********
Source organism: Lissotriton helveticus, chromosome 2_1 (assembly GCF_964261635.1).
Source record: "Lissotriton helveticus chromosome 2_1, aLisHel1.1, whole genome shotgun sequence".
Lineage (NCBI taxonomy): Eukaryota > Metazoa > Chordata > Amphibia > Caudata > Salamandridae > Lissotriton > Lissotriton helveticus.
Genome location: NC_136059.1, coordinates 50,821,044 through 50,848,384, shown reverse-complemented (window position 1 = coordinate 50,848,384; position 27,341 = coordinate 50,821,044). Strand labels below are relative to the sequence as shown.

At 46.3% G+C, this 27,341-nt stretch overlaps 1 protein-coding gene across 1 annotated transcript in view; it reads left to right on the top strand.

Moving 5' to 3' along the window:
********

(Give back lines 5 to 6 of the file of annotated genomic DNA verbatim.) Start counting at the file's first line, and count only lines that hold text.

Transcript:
At 46.3% G+C, this 27,341-nt stretch overlaps 1 protein-coding gene across 1 annotated transcript in view; it reads left to right on the top strand.

Moving 5' to 3' along the window: